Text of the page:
Leipzig intrigued me as a place to visit for a number of reasons. The Saxon city played a significant role in the fall of communism in Eastern Europe but before that time Leipzig was known as a city of culture and music. Add to that their love of coffee and cake and you have a city well worth visiting.
Leipzig’s Role in the Cold War
I’ve previously written about the Cold War in Germany but it was interesting to see the influence of the GDR outside of East Berlin. During the workers’ uprising in 1953, strikes spread from East Berlin to the rest of East Germany with Leipzig having one of the largest protests in the country. Soviet tanks rolled in and put a stop to that but the deaths and damage was never forgotten and is recognised in this subtle memorial in the centre of town.
Peaceful protests against the communist regime started in 1983 at the Nikolaikirche. These became known as the Monday Demonstrations which culminated in 1989 with more than 100,000 Leipzigers attending the protests each week. The Monday Demonstrations spread to other cities and the pressure contributed to the fall of the Berlin Wall on 9th November 1989.
The Forum of Contemporary History gives you a glimpse of daily life under communism as it takes you through the decades of the Cold War right up until the collapse of the regime. The propaganda and spy videos are particularly interesting as well as some of the famous images from that time.
Spying in the Stasi Museum
If you’re interested in the Cold War then I’d definitely suggest stopping by the Stasi Museum. It’s located in their former headquarters which upon entering has you immediately stepping back in time. You can’t help but be impressed by the scale and depth of their secret police work. Secret files, spying equipment and elaborate disguises are all on show.
Other Things to Do in Leipzig
While I find the Cold War history to be the most interesting thing about Leipzig, the city is also well known for its classical music history and for having some of the oldest coffee houses in Europe.
Leipzig is famous as a city of music which dates back to the time when Johann Sebastian Bach was a resident there. Oddly, Bach was not a famous composer during his lifetime but in the early 19th century his work was revived by popular composer Felix Mendelssohn. Mendelssohn also composed the world famous Wedding March for Shakespeare’s A Midsummer Night’s Dream.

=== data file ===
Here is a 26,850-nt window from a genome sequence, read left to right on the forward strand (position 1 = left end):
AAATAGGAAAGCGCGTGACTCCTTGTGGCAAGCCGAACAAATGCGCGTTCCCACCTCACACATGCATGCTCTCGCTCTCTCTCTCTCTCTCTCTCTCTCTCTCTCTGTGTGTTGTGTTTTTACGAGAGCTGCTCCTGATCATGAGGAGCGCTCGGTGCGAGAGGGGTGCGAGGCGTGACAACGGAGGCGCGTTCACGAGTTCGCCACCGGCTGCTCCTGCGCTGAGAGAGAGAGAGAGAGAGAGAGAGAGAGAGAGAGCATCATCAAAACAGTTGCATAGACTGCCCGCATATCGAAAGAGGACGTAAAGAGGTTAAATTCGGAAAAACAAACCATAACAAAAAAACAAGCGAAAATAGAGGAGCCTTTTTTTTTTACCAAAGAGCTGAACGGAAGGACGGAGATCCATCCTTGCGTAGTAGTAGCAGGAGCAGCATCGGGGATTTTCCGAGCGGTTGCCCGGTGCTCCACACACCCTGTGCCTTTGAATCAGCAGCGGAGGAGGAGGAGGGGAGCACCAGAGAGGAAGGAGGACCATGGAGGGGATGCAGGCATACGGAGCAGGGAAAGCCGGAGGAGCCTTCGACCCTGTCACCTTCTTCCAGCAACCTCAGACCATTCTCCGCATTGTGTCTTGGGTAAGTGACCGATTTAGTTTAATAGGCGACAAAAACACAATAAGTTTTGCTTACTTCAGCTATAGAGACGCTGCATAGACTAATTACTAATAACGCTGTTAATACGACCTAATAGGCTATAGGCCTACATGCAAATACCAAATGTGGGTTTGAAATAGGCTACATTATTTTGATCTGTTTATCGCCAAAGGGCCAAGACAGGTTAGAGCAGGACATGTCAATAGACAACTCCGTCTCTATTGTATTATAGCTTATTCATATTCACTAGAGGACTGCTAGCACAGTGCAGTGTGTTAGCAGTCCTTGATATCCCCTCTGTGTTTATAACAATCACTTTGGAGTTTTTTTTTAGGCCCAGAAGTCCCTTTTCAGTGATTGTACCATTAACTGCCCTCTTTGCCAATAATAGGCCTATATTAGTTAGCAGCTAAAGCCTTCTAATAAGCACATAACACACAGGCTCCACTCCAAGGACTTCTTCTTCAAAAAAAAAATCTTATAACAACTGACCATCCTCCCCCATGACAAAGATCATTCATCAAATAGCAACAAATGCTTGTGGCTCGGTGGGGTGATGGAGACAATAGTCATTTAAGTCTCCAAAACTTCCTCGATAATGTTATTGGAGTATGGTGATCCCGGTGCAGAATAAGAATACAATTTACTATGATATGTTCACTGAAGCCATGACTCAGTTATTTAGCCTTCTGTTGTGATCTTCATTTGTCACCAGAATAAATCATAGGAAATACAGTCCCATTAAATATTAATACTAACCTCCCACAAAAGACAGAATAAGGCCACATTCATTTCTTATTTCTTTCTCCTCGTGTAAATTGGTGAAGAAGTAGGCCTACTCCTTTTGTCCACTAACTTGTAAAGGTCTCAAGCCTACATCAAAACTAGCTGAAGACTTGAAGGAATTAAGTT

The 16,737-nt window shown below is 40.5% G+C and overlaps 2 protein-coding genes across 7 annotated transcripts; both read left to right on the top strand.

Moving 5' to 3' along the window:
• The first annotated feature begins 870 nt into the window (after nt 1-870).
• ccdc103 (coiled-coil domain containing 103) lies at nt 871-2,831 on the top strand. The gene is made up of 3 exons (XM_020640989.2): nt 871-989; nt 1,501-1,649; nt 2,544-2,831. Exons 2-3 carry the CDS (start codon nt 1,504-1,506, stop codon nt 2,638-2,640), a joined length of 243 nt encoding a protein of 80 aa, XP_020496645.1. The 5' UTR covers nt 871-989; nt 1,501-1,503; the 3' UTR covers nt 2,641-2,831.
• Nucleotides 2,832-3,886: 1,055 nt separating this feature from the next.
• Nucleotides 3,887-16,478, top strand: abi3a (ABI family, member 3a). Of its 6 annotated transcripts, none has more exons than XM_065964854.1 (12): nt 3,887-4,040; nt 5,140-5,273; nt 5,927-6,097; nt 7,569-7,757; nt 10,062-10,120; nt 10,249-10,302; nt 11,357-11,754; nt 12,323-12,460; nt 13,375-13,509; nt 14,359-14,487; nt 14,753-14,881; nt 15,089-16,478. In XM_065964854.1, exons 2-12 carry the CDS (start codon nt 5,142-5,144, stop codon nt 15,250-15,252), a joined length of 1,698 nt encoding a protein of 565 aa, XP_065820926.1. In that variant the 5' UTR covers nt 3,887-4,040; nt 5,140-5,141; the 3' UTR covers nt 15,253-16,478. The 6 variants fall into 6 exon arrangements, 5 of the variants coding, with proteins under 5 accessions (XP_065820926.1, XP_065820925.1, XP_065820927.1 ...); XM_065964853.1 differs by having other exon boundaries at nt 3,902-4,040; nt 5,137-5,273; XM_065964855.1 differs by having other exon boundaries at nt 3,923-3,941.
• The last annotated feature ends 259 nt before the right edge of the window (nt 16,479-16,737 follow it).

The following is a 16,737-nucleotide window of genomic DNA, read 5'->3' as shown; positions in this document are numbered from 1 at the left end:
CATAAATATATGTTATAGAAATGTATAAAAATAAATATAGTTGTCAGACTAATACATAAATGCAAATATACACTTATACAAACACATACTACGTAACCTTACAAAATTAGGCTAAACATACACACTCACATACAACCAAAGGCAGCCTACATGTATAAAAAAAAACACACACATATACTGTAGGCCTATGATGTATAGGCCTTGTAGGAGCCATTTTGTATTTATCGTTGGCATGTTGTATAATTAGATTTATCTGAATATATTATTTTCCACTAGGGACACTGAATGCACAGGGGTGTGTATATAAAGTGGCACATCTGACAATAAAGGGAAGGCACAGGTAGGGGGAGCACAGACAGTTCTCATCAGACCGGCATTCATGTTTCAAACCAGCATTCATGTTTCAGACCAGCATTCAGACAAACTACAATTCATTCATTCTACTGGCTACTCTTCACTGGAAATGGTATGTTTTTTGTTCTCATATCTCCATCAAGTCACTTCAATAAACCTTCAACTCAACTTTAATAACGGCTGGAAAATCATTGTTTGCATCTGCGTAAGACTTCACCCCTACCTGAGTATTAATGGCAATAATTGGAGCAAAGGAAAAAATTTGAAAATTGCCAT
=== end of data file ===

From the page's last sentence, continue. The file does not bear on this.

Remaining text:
Bach worked for many years at the Thomaskirche as choirmaster and he was buried there after his death in 1750. There’s also a statue of the great composer outside the church.
This is one of Bach’s most famous works and one of my favourite pieces of classical music:
There are plenty of places to see musical performances in Leipzig, just ask at the tourist office.
Leipzig’s Coffee Houses
Once you’re done visiting Bach at the Thomaskirche, cross the road for coffee and cake at Cafe Kandler.
Cafe Kandler is one of the top coffee houses in Leipzig (plus they have over 80 types of tea) but it’s not the oldest. That honour goes to Zum Arabischen Coffe Baum which is the oldest coffee house in Europe. They even have a coffee museum!
For €3 you can take the lift up to the viewing platform on the City Hochhaus building. From there you can see that Leipzig is a vey green city with a mixture of new and old architecture.
The City Hochhaus on Augustusplatz is the tallest building in Leipzig and right next door is the University of Leipzig. The design of the modern glass building was inspired by the Paulinerkirche which was destroyed by the communist regime in 1968.
Where to Stay in Leipzig
In Leipzig I stayed at the Best Western Hotel Leipzig. It’s located just opposite the train station and there are many hotels in that area. From there it’s a very short walk to the centre of Leipzig, the Forum of Contemporary History, the Stasi Museum and Leipzig’s famous coffee houses.3